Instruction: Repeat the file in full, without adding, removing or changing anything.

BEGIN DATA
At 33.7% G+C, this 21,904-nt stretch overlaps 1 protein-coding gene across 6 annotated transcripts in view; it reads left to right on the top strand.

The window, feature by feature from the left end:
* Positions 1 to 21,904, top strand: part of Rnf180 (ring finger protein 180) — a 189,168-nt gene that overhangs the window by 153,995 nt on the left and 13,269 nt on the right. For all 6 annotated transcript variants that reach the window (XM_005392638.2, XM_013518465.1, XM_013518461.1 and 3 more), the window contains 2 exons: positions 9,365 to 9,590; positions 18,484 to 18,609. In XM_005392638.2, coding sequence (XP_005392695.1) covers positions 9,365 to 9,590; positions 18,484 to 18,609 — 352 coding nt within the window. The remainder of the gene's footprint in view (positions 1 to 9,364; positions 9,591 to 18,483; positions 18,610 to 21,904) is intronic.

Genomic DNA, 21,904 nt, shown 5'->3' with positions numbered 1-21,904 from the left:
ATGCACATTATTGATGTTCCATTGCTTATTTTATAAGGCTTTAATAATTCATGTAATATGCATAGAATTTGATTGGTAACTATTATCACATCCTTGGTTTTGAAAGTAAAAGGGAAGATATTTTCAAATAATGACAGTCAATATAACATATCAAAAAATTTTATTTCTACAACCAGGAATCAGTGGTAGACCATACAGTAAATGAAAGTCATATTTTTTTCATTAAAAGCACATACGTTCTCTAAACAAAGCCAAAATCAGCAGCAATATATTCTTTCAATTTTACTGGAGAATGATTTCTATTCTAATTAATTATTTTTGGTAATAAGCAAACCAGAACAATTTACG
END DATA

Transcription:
At 33.7% G+C, this 21,904-nt stretch overlaps 1 protein-coding gene across 6 annotated transcripts in view; it reads left to right on the top strand.

The window, feature by feature from the left end:
* Positions 1 to 21,904, top strand: part of Rnf180 (ring finger protein 180) — a 189,168-nt gene that overhangs the window by 153,995 nt on the left and 13,269 nt on the right. For all 6 annotated transcript variants that reach the window (XM_005392638.2, XM_013518465.1, XM_013518461.1 and 3 more), the window contains 2 exons: positions 9,365 to 9,590; positions 18,484 to 18,609. In XM_005392638.2, coding sequence (XP_005392695.1) covers positions 9,365 to 9,590; positions 18,484 to 18,609 — 352 coding nt within the window. The remainder of the gene's footprint in view (positions 1 to 9,364; positions 9,591 to 18,483; positions 18,610 to 21,904) is intronic.

Genomic DNA, 21,904 nt, shown 5'->3' with positions numbered 1-21,904 from the left:
ATGCACATTATTGATGTTCCATTGCTTATTTTATAAGGCTTTAATAATTCATGTAATATGCATAGAATTTGATTGGTAACTATTATCACATCCTTGGTTTTGAAAGTAAAAGGGAAGATATTTTCAAATAATGACAGTCAATATAACATATCAAAAAATTTTATTTCTACAACCAGGAATCAGTGGTAGACCATACAGTAAATGAAAGTCATATTTTTTTCATTAAAAGCACATACGTTCTCTAAACAAAGCCAAAATCAGCAGCAATATATTCTTTCAATTTTACTGGAGAATGATTTCTATTCTAATTAATTATTTTTGGTAATAAGCAAACCAGAACAATTTACG